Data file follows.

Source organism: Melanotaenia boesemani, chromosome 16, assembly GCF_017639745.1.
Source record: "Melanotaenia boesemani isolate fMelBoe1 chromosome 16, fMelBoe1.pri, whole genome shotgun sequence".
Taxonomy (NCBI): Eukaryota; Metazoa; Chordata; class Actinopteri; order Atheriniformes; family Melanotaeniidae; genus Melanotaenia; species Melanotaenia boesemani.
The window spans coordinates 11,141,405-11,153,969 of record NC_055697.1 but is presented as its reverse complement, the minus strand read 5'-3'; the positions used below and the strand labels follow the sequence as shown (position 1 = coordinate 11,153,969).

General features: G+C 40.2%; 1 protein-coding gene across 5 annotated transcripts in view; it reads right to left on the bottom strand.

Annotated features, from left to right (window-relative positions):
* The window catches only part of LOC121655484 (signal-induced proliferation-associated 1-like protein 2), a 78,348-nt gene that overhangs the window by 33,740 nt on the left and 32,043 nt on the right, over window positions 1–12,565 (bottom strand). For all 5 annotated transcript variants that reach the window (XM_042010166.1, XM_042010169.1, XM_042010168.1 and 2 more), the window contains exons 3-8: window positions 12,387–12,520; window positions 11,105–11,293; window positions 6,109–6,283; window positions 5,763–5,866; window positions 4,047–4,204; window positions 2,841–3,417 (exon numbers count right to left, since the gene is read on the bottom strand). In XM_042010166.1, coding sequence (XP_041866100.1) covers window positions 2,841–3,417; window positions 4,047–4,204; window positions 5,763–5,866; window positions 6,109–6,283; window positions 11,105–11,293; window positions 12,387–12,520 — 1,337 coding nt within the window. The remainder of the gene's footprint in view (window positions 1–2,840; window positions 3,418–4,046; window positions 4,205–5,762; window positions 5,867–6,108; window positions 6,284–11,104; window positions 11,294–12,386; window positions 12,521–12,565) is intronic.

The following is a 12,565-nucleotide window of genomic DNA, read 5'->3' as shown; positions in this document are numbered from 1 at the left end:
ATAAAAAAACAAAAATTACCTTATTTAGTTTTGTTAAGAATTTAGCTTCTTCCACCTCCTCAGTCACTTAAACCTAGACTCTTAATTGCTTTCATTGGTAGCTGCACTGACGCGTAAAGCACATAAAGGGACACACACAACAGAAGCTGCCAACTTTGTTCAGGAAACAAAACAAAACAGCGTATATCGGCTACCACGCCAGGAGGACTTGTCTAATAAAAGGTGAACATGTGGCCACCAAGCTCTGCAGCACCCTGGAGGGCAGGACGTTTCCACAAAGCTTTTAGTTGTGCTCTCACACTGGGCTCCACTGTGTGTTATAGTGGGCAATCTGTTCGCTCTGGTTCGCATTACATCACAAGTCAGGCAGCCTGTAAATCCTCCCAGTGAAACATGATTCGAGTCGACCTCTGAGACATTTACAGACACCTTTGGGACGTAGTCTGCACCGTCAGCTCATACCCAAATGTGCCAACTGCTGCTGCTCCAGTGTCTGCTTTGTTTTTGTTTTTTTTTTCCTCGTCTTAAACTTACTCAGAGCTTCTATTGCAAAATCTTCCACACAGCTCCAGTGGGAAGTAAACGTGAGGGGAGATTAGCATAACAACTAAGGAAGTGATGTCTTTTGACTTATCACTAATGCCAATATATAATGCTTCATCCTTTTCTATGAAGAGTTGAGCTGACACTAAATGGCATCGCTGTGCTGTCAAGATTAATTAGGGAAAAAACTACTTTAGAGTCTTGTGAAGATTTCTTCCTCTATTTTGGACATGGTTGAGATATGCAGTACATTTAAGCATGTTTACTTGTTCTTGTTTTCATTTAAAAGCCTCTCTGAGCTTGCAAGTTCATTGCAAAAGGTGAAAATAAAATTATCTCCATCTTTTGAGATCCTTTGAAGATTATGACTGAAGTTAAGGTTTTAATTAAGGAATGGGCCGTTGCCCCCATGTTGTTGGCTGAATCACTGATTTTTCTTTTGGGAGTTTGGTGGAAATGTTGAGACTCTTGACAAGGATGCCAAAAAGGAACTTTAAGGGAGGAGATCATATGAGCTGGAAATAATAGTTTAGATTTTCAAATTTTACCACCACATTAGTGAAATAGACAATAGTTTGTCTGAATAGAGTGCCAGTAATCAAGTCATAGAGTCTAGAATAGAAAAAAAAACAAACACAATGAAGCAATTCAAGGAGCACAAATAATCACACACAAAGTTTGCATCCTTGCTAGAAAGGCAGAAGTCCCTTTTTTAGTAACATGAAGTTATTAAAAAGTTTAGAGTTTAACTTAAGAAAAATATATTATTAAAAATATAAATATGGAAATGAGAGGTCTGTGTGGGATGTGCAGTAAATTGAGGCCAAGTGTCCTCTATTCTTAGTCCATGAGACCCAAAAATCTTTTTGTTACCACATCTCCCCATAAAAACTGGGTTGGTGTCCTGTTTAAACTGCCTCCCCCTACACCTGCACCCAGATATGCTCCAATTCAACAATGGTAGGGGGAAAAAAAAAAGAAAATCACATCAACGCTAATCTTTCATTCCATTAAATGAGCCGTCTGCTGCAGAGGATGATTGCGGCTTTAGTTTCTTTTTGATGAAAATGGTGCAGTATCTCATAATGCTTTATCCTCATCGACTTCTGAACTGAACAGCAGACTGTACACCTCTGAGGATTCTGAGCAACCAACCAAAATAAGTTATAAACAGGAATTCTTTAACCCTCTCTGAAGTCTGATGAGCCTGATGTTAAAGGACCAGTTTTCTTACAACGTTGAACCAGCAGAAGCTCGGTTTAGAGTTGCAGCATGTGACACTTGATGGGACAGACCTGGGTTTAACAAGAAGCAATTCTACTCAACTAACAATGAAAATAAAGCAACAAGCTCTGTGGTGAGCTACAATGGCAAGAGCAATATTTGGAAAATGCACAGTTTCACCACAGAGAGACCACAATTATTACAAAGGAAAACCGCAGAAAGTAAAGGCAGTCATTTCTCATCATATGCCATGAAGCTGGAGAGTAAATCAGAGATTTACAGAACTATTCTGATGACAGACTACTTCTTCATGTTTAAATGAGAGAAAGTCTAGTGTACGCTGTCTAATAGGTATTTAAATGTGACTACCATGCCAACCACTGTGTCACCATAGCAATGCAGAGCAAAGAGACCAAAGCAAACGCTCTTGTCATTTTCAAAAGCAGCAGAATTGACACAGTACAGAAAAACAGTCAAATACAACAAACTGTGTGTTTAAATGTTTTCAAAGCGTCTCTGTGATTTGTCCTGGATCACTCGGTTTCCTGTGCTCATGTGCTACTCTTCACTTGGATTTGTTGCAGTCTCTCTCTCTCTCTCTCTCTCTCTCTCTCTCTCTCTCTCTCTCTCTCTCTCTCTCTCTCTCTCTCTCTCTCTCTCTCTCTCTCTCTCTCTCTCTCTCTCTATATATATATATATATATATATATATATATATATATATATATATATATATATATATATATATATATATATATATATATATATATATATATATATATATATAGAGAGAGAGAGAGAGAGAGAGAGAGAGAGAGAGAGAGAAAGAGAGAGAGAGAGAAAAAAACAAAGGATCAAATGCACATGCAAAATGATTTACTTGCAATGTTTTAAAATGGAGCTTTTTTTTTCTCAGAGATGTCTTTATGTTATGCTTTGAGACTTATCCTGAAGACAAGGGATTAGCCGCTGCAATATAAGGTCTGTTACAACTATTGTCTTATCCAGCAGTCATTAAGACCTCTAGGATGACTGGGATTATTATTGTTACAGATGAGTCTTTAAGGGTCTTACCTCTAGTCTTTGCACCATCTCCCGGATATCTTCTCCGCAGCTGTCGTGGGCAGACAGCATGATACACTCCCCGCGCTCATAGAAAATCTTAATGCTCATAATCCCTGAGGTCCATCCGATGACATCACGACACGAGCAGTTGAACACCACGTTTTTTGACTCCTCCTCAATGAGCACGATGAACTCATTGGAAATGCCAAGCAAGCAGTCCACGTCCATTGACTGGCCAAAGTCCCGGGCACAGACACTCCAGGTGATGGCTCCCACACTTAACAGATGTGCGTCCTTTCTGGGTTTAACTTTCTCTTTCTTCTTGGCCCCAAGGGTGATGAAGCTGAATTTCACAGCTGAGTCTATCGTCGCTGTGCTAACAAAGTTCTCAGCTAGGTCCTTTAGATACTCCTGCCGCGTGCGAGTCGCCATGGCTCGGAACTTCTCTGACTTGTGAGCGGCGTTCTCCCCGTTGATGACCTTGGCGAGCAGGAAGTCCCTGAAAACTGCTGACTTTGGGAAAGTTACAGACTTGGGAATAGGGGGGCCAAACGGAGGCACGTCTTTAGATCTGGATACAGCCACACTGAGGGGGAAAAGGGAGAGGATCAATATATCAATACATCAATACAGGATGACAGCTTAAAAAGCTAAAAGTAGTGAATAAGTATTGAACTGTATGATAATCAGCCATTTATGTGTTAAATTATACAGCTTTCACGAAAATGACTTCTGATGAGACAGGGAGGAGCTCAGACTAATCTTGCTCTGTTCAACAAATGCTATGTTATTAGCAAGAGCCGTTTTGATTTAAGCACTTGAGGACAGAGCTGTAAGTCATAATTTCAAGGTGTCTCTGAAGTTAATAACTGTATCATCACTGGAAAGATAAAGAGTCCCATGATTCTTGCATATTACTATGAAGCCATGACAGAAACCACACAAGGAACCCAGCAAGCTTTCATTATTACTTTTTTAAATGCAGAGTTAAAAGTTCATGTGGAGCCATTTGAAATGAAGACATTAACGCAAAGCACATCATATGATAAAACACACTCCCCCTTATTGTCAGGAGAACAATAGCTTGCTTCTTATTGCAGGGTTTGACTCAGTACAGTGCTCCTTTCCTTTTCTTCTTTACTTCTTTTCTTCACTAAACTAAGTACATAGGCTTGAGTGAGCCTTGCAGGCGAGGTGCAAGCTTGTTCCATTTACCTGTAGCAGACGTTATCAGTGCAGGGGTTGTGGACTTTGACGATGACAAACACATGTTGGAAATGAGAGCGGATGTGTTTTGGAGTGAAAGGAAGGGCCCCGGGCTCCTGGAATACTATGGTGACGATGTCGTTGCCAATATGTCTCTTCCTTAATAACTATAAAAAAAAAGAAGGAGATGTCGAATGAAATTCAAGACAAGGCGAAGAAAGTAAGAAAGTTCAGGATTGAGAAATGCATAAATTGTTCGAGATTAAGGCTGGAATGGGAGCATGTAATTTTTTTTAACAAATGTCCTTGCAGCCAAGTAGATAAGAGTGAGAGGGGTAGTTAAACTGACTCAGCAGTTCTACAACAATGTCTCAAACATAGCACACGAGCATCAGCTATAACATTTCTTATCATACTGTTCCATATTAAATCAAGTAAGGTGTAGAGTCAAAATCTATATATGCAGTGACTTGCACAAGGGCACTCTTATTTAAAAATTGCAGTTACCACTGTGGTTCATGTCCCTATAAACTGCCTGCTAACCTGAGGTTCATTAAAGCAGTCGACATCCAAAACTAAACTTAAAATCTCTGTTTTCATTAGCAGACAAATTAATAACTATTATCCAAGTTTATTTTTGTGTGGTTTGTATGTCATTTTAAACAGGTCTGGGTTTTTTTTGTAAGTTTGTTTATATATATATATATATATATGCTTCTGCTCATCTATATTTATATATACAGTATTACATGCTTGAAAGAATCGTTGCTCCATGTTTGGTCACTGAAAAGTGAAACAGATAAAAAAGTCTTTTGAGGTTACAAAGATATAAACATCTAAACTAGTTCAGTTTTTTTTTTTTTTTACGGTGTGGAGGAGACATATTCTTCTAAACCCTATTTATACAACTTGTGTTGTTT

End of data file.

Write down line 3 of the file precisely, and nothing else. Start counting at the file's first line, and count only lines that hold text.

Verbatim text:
Taxonomy (NCBI): Eukaryota; Metazoa; Chordata; class Actinopteri; order Atheriniformes; family Melanotaeniidae; genus Melanotaenia; species Melanotaenia boesemani.